Welcome to the PIT List!

I'm a network field producer who also worked in local tv as a line producer and field producer. Over the years, I have had the great fortune to work with super people. Now I'd like to pass along what I know and rant a tad.

"Dear Maggie..." pitlist@gmail.com
I check it sporadically, but I love answering emails, so if you have an issue or difficult person you need help with, don't hesitate to shoot it my way.

Maggie L

Maggie L
One of the rare times I'm in the office

Monday, July 23, 2007

Random script advice

Each producer has his or her take on scripts. Here's mine...

Vos- no longer that :20
Vosots-no longer than :45
Pkg-no longer than 1:20 without prior approval
Minipkgs-(a clean way to put together a teasable national story. Anchor voices) no longer than a minute.

Sample VOSOT:
Anchor/on cam for a graph
Then next graph or two under video.
Sot :05-:15
Back to video or on cam for tag.
Pacing is everything.

Write like you're talking to your Mom. We're natural story tellers. When you talk to someone, you automatically put the most interesting thing first. Hey Mom, did you hear about the guy who... blah blah blah. But for some reason when we write, we have a tendency to muddle it up and make things a lot more difficult than they need to be.

Write to video. With desktop editing systems, it makes it a whole lot easier to look at it. Your show and your scripts will improve dramatically if you keep your video in mind. That said, I'm not a huge fan of shot-for-shot editing instructions. But if you're writing "take a look at this blue car," it might make some sense to throw in a time code for the shot.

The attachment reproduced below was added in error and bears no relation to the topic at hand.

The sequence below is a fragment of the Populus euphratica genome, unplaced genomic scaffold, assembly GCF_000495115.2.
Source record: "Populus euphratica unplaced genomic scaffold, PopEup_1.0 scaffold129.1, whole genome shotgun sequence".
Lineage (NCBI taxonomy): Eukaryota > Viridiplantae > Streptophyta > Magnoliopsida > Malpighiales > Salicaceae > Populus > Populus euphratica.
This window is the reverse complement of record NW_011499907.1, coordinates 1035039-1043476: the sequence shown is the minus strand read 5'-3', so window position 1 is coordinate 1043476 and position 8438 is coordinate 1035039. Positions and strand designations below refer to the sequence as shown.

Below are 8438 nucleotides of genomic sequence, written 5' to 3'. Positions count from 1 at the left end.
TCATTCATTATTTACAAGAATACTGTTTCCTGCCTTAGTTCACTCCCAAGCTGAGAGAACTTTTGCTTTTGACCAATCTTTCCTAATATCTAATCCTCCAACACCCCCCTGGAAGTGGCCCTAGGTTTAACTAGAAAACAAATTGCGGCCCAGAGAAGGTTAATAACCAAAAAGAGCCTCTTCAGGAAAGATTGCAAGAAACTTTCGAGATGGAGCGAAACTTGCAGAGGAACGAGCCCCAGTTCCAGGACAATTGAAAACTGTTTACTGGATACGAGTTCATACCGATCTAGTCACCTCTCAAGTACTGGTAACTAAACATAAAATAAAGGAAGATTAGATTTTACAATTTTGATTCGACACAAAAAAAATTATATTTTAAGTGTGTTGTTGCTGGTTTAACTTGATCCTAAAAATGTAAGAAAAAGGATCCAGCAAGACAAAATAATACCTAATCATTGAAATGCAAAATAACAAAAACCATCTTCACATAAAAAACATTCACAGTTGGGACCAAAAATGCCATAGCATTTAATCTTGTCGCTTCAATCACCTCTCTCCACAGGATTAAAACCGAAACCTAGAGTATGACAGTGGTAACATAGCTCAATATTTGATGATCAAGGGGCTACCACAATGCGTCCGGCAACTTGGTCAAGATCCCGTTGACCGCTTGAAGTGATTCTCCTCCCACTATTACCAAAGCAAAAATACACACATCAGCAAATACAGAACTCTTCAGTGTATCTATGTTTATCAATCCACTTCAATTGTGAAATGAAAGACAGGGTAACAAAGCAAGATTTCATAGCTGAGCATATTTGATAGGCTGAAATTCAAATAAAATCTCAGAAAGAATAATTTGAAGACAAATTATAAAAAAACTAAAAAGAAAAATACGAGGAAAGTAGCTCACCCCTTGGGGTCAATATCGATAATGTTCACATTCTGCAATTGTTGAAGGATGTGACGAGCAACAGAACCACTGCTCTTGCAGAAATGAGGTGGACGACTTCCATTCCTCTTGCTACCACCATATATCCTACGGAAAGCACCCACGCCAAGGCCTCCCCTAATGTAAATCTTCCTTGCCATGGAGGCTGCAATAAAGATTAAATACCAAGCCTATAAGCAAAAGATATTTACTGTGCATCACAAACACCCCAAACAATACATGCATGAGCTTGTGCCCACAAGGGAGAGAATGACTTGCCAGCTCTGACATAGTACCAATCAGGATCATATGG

No lip flap! (Meaning, don't use a soundbite as broll. It's extremely annoying. And lazy.)

No mindless file! If you use file, reference it. "This is Mariah Carey the last time she was in town..." or, "City council first took up this issue at their last meeting. This is video from that meeting..."

Empower writers to "produce" each script. Tell them to let you know if there's great NATS or SOT that needs to be added. Or if something needs to be dropped.

Only producers make graphics. It will give your show a consistent look and feel. And on the point of graphics, they should say EXACTLY what is in your script. So if you write, "...about 2/3 thirds of people like ice cream," the graphic should reflect that. It's a pain to read one thing and hear another. Also, try to keep graphics slim. Don't stuff everything on one page when two would look better.

Last thing before you print- reread each script aloud. Your ears will catch mistakes your eyes miss.

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